• Fellow Highlights

Looking Back at the Fellowship: MD/PhD Student Maribel Patiño

2020 Paul & Daisy Soros Fellow Maribel Patiño was born in California to Mexican parents who immigrated to the United States from a small rural town in Teloloapan, Guerrero. With less than a sixth-grade education, Maribel’s parents sought the American Dream in the same way that many Mexican immigrants had done before them: through agricultural farm work. It was in Lamont, California, a small community composed primarily of migrant farmworkers, that Maribel also began to work in agriculture to help her family put food on the table—but witnessing the adverse health effects of the industry became the foundation for her career aspirations as a physician-scientist. 

Fast forward to 2022, and Maribel is now finishing her MD/PhD at the University of California, San Diego. Pursuing her thesis research at the Salk Institute for Biological Studies in the lab of Professor Edward Callaway, Maribel developed an innovative circuit mapping technology by combining rabies tracing with single cell transcriptomics and investigating the efficiency of monosynaptic rabies tracing. 

Where are you with your graduate program now? What’s the next step for you?

I am finishing up my PhD in neuroscience and will be returning to medical school this summer. After I obtain my MD/PhD I will do a clinical residency in either neurology or psychiatry. I’m still undecided, but I would like to do residency in something that compliments my neuroscience research background so I can further study dysfunction of the mammalian brain.

Can you tell us more about your graduate studies? What questions did you pursue? 

My work focused on neurotechnology development. I created a new circuit tracing tool that combines monosynaptic rabies tracing with single cell RNA-sequencing to allow the field to investigate cortical connectivity at the level of cell types defined by their gene expression patterns. I applied this tool to investigate laminar connectivity in mouse primary visual cortex.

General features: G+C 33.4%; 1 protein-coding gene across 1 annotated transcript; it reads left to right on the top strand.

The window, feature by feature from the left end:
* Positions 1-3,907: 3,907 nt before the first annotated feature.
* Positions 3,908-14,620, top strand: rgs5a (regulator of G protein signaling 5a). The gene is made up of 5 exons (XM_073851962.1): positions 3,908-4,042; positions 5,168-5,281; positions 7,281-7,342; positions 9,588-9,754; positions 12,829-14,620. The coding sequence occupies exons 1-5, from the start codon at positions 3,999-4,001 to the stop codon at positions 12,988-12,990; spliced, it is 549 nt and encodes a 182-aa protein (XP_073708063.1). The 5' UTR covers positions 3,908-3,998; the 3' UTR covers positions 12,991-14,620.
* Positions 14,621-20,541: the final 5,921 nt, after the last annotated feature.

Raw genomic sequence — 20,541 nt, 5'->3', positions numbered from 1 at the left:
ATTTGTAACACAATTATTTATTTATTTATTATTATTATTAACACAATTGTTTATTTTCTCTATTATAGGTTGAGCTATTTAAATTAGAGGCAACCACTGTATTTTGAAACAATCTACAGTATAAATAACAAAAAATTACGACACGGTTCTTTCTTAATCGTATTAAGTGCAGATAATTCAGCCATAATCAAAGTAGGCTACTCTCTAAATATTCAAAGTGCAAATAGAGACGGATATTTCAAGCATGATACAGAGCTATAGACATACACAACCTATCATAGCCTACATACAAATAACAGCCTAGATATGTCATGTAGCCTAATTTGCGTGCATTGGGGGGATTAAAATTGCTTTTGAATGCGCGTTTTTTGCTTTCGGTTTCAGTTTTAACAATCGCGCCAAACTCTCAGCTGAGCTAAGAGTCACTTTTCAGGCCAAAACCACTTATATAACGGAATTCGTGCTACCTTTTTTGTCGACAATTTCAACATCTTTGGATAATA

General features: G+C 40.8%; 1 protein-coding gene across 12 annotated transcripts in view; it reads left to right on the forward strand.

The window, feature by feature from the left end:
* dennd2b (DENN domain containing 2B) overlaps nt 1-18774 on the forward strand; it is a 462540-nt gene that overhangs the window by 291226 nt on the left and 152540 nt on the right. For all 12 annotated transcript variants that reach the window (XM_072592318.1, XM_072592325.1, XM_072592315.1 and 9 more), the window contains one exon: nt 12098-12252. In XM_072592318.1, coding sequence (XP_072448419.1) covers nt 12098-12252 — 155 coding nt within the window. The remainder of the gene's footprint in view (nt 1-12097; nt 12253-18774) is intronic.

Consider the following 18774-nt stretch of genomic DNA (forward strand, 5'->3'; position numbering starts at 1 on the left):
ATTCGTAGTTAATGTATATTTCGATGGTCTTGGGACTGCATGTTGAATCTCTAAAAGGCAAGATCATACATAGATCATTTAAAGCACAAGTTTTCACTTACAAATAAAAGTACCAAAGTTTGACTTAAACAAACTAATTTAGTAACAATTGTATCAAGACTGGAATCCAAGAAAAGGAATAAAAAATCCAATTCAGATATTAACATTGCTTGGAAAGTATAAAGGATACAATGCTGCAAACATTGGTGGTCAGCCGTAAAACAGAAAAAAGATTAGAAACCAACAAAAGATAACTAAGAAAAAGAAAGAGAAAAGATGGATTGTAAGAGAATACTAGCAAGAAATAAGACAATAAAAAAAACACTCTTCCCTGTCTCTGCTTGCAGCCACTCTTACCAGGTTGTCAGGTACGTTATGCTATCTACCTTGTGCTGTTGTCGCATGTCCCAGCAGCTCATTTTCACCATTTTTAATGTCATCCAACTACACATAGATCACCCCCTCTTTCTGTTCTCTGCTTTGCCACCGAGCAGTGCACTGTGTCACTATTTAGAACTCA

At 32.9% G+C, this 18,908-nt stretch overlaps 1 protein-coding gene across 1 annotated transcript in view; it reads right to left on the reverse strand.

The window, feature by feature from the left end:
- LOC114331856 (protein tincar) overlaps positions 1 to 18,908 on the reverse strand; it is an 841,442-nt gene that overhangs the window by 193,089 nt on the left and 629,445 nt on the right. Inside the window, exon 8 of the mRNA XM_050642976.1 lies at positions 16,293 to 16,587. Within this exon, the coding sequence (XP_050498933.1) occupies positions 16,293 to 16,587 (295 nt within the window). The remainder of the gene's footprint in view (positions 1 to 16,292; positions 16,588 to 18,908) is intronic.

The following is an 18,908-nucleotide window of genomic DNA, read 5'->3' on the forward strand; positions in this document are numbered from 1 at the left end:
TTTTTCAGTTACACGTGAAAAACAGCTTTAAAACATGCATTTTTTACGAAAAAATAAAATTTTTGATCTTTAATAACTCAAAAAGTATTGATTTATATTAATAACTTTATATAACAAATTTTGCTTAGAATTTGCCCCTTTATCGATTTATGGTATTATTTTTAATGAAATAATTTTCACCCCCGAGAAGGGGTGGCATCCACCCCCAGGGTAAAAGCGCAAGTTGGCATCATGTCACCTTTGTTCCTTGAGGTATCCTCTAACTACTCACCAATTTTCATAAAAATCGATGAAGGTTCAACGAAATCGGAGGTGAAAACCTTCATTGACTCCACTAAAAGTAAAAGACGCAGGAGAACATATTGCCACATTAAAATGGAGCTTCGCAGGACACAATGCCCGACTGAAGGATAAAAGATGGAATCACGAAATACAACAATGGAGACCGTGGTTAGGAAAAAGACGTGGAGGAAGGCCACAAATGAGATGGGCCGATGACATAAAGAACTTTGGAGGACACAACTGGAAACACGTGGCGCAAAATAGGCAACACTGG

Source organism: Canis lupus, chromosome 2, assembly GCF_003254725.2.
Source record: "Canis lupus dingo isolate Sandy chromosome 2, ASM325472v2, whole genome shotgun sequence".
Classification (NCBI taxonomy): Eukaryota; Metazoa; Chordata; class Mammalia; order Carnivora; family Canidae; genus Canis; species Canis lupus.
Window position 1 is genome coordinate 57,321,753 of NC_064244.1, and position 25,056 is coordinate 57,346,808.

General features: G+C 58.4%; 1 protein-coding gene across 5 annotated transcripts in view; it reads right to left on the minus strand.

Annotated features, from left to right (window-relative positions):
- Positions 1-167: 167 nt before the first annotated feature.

Over the past two years, what personal or professional accomplishment are you most proud of? 

Aside from publishing my first first-author scientific publication, something I am very proud of is co-founding Colors of the Brain (CoB), a graduate student organization dedicated to increasing diversity in neuroscience through direct mentorship and establishment of community. Since it’s establishment we have grown significantly and we recently launched our own undergraduate summer research fellowship, funded by the Kavli Institute for Brain and Mind, for minoritized UCSD students.

Why did you apply to The Paul & Daisy Soros Fellowships for New Americans? What ended up being the most important part of the Fellowship? 

Initially I was applying to further fund my MD/PhD training, specifically my PhD in neuroscience. However, after reading the purpose of the Fellowship and the stories of past Fellows it became much more personal. This Fellowship application is a rare opportunity to not only list our academic accomplishments, but to reflect on our and our parents immigrant stories and how they have shaped our aspirations and successes.

What advice would you give to someone who is thinking of applying to The Paul & Daisy Soros Fellowships for New Americans? 

My biggest advice is to just take the plunge and apply! I was hesitant to apply at first because I did not think I was competitive enough to be selected. Thankfully I was encouraged by friends and mentors to apply and it is one of the best decisions I have ever made. A more concrete piece of advice is to have friends read over your essays and create mock interview questions for you. Two of the questions my friend asked were asked at the actual interview. ∎

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